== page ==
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Something untoward is happening in Nigeria. An unholy mix between religion and politics has begun. It is an aberration. Yet the trend is growing. Very soon, the line between the two will be completely blurred.
We have just witnessed the ugly manifestation of this emerging national malaise. Government, through an instrument called Financial Reporting Council of Nigeria, FRC(N), has decided to invade the hallowed chambers of religion. Under the FRC(N) governance law, Not-for-profit-organisations (NFPOs), which includes churches and mosques, must ensure that their leaders relinquish their positions after 20 years of service or on attainment of 70 years of age. Following the unveiling of this governance code, Pastor Enoch Adeboye of the Redeemed Christian Church of God was said to have resigned his position. Someone else has been appointed to take over from him. Adeboye is 75.
The development has sent shock waves within a section of the Christian community, particularly the Pentecostals. We have not been told that Islam or any section of it, is bothered about the development. But as we reflect on this strange code, government is said to have suspended the implementation of the governance law and has even gone ahead to sack the head of the FRC(N). This is the latest twist in the land.
Many who are concerned are asking questions. They are probing into the rationale for the law. I do not know how this law affects Islam and will leave the religion out of our discussion here. On the contrary, Christian churches are quaking but it is only the privately owned Christian assemblies that are losing sleep over the law. The orthodox churches, such as Catholic and Anglican, have nothing to worry about. These Christian denominations belong to nobody. They are institutions in the strict sense of the word and there is no confusion or argument as to how and when their leaders should retire. In the Catholic Church, for example, priests and bishops retire at the age of 70. The FRC(N) law is, therefore, of no consequence to the Catholic faith. But we can hardly say the same thing of the army of privatised and commercialised unorthodox churches that litter the Christian landscape in Nigeria. Most of the newfound churches operate under the shadow of their founders or leaders. The personality of their leaders defines the direction of the churches. The fame or lack of it of the churches also depends on the charisma, drive or showmanship of the their leaders, whichever one that applies. Leaders of such churches are cult characters. Their followers worship them. In such churches as well, devotion must, first and foremost, go to the spiritual leader. In most cases, their code of ethics is articles of faith. Their adherents see them as infallible and models that must be emulated. This has led many to tragic errors. But that is hardly the issue here.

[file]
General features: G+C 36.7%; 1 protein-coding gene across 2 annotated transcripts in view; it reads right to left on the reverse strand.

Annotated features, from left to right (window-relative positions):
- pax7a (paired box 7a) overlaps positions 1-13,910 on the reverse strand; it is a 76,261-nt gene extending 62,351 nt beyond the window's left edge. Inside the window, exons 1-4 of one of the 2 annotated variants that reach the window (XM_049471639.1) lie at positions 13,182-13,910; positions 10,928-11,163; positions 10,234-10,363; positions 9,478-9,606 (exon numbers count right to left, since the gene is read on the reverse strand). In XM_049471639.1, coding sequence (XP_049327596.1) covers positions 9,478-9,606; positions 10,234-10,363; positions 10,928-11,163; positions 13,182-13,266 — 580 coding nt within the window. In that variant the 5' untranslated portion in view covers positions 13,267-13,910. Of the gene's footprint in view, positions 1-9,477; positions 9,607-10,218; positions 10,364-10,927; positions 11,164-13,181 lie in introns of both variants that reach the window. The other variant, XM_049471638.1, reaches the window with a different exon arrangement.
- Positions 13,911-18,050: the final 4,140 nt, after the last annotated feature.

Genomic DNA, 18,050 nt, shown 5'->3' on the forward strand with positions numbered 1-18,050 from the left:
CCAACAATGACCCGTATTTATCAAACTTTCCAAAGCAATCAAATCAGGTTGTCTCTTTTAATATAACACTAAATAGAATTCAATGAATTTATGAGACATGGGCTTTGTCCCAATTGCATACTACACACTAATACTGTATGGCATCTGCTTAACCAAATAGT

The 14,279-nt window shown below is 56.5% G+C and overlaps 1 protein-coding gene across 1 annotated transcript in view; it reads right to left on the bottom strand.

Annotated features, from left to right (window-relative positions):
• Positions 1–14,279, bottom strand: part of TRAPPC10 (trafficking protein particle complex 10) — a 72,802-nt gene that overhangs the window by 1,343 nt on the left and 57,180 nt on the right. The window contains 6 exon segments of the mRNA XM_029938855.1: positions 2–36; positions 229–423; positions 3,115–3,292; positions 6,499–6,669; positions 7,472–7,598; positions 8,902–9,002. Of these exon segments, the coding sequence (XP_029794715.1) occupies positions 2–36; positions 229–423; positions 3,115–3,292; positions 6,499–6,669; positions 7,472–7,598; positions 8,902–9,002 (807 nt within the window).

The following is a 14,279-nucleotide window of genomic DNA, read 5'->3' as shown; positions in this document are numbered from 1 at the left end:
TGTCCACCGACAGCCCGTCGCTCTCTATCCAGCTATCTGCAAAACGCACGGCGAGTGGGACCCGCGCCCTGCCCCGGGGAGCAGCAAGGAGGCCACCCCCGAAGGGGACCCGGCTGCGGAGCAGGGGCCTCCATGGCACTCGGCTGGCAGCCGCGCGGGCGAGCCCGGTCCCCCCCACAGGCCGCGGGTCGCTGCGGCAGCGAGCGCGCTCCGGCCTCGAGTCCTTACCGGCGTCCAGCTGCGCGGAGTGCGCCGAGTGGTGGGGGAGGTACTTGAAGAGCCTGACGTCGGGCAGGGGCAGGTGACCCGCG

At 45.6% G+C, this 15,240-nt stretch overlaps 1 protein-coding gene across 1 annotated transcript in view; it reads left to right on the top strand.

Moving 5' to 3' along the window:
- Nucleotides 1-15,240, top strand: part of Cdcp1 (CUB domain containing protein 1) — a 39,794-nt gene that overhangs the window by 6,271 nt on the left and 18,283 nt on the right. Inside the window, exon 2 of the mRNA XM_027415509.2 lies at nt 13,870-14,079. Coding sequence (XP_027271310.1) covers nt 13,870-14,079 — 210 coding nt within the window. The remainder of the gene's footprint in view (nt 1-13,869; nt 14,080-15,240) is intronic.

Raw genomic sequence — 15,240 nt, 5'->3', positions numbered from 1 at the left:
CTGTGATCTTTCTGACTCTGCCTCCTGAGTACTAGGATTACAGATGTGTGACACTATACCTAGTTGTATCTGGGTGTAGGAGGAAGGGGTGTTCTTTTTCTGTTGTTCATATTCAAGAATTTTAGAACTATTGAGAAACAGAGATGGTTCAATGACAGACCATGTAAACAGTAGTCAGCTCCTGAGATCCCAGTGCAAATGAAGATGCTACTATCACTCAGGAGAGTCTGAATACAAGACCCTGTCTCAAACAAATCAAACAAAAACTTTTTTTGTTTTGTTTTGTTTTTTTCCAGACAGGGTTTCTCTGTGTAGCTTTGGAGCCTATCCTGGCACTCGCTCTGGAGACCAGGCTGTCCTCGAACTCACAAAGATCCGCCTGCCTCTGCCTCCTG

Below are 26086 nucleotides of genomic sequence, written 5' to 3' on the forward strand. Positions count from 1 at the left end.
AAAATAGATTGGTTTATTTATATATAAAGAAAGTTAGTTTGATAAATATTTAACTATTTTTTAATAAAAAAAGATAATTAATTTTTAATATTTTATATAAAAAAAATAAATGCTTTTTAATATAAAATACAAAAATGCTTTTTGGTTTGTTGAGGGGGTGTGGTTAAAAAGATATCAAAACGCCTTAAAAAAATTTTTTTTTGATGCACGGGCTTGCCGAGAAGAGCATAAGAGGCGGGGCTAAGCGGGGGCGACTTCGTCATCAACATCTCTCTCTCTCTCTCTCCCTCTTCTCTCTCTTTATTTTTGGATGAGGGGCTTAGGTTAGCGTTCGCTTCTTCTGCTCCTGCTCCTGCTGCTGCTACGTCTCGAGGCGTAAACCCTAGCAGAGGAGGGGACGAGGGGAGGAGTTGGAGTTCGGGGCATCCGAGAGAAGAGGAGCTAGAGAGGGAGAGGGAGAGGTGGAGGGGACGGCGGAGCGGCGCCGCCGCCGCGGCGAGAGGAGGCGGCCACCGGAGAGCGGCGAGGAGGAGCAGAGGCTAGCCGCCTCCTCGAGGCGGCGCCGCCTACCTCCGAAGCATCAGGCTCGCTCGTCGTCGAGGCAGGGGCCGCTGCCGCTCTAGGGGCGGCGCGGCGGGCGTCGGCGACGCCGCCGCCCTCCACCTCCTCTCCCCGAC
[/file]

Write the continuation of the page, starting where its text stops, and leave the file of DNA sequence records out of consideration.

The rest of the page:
What must be pointed out is that the FRC(N) law is based on some wrong assumptions. It assumes that all Christian churches qualify as NFPOs. This is not necessarily the case. While we can say that leaders of the orthodox churches operate in line with well-laid out codes of conduct, you cannot say the same thing of the privately-owned churches. The new generation churches are the private enterprises of their founders or leaders. They are run as businesses. They make profit even though that is not declared. That is why there have been suggestions in certain quarters that churches and mosques should pay taxes to government. The FRC(N) law obviously overlooked this fact.